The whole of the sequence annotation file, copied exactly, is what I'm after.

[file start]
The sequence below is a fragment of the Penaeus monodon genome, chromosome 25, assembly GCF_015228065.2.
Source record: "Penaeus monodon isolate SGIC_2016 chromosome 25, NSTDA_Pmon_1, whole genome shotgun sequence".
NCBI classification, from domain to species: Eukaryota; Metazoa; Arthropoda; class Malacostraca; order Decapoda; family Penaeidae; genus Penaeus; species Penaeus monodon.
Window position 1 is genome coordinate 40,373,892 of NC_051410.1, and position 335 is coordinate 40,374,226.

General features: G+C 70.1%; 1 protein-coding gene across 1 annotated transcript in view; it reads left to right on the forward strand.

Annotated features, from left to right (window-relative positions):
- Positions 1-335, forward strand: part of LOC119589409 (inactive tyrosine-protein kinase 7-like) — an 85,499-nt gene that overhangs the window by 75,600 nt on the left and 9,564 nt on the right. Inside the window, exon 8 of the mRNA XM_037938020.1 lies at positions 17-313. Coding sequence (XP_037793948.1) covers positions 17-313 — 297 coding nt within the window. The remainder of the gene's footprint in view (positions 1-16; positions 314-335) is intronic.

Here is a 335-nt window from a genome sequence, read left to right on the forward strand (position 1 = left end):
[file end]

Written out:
The sequence below is a fragment of the Penaeus monodon genome, chromosome 25, assembly GCF_015228065.2.
Source record: "Penaeus monodon isolate SGIC_2016 chromosome 25, NSTDA_Pmon_1, whole genome shotgun sequence".
NCBI classification, from domain to species: Eukaryota; Metazoa; Arthropoda; class Malacostraca; order Decapoda; family Penaeidae; genus Penaeus; species Penaeus monodon.
Window position 1 is genome coordinate 40,373,892 of NC_051410.1, and position 335 is coordinate 40,374,226.

General features: G+C 70.1%; 1 protein-coding gene across 1 annotated transcript in view; it reads left to right on the forward strand.

Annotated features, from left to right (window-relative positions):
- Positions 1-335, forward strand: part of LOC119589409 (inactive tyrosine-protein kinase 7-like) — an 85,499-nt gene that overhangs the window by 75,600 nt on the left and 9,564 nt on the right. Inside the window, exon 8 of the mRNA XM_037938020.1 lies at positions 17-313. Coding sequence (XP_037793948.1) covers positions 17-313 — 297 coding nt within the window. The remainder of the gene's footprint in view (positions 1-16; positions 314-335) is intronic.

Here is a 335-nt window from a genome sequence, read left to right on the forward strand (position 1 = left end):